Called “Take the Moment,” the 12-piece capsule “explores the life of Robert Geller over a 96-hour period, built to move seamlessly from early morning workouts to urban life and international travel in comfort and style,” according to Lululemon.
Geller laughed when read the description, but acknowledged that the collection allows him to not only stretch his design wings but speaks to him personally. Geller is an avid soccer player and also does “quite a bit of yoga” and other exercises to ensure he stays healthy. “This whole world of wellness is very interesting and important to me,” he said. “My life is taking the kids to school, exercising an hour and then going to work.”
Ben Stubbington, Lululemon’s senior vice president of men’s design, worked with Geller to create the collection, which includes short-sleeve shirts, tanks and shorts with breathability functions and a full range of motion. The capsule also includes pants, collared shirts, half-zip hoodies and jackets.
The design of the pieces features Geller’s signature unique fabrics, linear taping and tie-dye washes. They will retail from $68 to $398 and can be worn by either gender, Stubbington said.
Geller said the collaboration uses the high-tech performance fabrics that Lululemon has become famous for so the pieces can be used for working out, but also “look stylish enough to wear to meet your wife for lunch. They’re super versatile — and that’s what people want now.”
He said he’s known Stubbington for a while — he was formerly creative director of men’s for Theory — and when he joined Lululemon at the end of 2016, they started talking about doing something together.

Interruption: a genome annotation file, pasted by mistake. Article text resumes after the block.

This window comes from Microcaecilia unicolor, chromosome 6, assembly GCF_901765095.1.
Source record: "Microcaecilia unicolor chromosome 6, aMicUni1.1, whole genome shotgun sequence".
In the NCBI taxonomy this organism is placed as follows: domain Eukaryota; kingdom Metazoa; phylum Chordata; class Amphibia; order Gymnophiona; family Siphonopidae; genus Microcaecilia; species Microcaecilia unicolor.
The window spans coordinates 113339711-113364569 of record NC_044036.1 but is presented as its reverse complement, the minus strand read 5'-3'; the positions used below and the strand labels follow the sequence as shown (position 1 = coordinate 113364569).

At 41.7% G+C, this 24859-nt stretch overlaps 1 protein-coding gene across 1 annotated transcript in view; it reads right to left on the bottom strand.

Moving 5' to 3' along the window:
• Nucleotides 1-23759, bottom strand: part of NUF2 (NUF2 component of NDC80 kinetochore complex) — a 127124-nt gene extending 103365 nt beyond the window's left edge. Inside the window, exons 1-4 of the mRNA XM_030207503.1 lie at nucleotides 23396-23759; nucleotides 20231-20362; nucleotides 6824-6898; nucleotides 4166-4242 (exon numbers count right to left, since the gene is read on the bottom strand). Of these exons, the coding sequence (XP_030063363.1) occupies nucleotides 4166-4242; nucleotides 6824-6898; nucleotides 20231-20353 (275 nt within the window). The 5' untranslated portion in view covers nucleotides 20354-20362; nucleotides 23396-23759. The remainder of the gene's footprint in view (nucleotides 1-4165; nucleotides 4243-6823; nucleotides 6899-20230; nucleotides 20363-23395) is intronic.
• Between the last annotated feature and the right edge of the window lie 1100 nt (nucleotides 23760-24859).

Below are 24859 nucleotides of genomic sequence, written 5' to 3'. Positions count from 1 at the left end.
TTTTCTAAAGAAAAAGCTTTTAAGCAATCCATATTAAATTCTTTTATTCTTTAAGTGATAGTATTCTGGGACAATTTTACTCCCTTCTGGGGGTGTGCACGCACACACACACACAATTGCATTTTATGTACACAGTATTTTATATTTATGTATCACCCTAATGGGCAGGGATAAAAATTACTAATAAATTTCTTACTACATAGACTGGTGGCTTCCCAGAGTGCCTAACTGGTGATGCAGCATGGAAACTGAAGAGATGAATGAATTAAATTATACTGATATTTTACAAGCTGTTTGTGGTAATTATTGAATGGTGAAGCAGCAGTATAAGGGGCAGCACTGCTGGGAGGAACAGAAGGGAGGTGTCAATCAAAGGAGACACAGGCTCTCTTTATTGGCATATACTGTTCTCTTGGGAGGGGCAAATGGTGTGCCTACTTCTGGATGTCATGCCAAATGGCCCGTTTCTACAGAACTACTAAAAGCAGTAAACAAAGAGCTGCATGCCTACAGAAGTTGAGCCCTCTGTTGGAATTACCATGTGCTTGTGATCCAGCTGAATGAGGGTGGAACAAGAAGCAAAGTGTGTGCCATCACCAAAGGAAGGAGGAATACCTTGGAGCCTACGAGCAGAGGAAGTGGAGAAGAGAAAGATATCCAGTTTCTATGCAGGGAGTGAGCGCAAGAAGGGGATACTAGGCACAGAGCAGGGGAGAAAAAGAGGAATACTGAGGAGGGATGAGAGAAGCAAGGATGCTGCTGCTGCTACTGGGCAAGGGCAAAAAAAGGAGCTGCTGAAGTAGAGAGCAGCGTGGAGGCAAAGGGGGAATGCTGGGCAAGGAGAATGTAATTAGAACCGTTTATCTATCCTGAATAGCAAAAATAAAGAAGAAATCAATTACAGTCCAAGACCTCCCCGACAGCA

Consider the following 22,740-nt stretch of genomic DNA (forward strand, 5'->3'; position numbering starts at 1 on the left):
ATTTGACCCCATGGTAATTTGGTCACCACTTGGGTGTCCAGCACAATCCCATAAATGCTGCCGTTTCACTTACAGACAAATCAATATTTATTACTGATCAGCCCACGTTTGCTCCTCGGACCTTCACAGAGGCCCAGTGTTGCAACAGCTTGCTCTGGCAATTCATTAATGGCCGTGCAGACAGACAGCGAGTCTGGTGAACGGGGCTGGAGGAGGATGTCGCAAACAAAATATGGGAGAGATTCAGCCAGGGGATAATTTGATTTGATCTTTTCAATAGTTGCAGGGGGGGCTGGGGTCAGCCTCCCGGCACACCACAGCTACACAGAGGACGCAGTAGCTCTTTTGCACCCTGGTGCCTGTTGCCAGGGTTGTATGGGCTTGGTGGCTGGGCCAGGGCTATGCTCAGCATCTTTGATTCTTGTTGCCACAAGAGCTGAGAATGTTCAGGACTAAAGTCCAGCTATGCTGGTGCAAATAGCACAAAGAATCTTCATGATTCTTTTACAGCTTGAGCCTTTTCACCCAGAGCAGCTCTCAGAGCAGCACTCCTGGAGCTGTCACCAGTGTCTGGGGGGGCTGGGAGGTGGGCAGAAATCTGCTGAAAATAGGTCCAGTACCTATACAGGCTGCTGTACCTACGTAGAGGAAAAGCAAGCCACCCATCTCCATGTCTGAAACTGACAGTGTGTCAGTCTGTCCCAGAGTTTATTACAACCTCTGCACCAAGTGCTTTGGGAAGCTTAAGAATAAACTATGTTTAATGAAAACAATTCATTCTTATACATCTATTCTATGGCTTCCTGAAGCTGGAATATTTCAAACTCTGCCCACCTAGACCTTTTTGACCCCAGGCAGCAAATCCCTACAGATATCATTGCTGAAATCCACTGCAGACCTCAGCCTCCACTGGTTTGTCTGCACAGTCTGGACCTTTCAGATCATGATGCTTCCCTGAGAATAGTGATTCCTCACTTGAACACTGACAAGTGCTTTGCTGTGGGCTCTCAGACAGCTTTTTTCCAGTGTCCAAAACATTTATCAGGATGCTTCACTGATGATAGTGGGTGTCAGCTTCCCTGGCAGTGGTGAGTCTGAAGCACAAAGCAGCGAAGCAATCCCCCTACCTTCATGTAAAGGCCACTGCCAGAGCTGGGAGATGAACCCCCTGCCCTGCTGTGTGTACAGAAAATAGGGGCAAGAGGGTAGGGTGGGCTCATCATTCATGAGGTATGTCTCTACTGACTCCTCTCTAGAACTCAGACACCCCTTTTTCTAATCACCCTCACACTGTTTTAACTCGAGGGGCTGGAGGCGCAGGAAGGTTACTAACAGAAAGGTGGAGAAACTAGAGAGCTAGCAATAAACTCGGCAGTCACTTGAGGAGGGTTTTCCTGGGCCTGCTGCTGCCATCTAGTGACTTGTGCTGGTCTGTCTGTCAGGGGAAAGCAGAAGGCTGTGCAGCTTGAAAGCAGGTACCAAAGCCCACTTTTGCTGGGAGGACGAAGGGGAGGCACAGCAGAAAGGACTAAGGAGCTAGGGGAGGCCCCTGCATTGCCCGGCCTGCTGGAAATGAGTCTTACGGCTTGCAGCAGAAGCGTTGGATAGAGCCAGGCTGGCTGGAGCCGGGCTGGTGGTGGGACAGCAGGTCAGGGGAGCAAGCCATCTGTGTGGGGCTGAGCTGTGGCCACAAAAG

Stubbington called Geller “an influential force in men’s fashion, his active lifestyle and deep-rooted personal values inspired this collaboration. This gave us the runway to seamlessly blend Lululemon’s values mixed with technical performance fabrics, innovation and high attention to functionality with Robby’s signature attitude.”
He said Lululemon has collaborated in the past with elite athletes such as Francesca Hayward, principal dancer of the Royal Ballet, as well as Central Saint Martens to create specialized prints and Parisian feather artist Janaïna Milheiro.
The Robert Geller x Lululemon collection will be available at select Lululemon stores and online beginning on May 6.
The Hamburg, Germany-born Geller has a solid fashion résumé centered around a romantic European aesthetic. During his time at the Rhode Island School of Design, he started his career at Marc Jacobs as an intern. It was there that he met Alexandre Plokhov, who was working as a patternmaker, and together they started a brand called Cloak. The label attracted a strong following, winning the the Ecco Domani award in 2003 as well as the Vogue/CFDA Fashion Fund grant in 2004.
After that collaboration came to an end, Geller struck out on his own with a women’s line called Harald. The collection was another success and caught the attention of the Japanese company So Inc., which offered to bankroll the designer to create a men’s wear brand under his own name. The Robert Geller collection launched in fall 2007 and two years later Geller won the GQ/CFDA Best New Menswear Designer award followed in 2011 by the Swarovski Award for top men’s designer. Today, Onward Global Fashion is Geller’s partner.
Lululemon introduced men’s wear in 2014 and Stubbington said that it “remains a key growth driver, posting some of our highest overall category increases and is ahead of schedule to reach $1 billion sales goal by 2020.”
Geller said that despite its size, the men’s collection at Lululemon is still “under the radar, but growing incredibly fast” and he plans to continue to work with the company in future seasons. The collection will debut during his show on Feb. 5 during the runway return for his main Robert Geller line. A younger-skewed, more casual line called Gustav von Achenbach collection that debuted in 2017 has been discontinued, he said.
The companies are undoubtedly hoping the Robert Geller x Lululemon collaboration will have a longer life than the much-hyped Under Armour’s UAS Collection which was designed by Tim Coppens. That collection of men’s and women’s wear blended performance features with fashion-forward silhouettes. The line — which was much larger with 110 pieces in the launch collection in 2017 with some hefty retail prices — only lasted two seasons and was shuttered as Under Armour overall struggled with declining sales.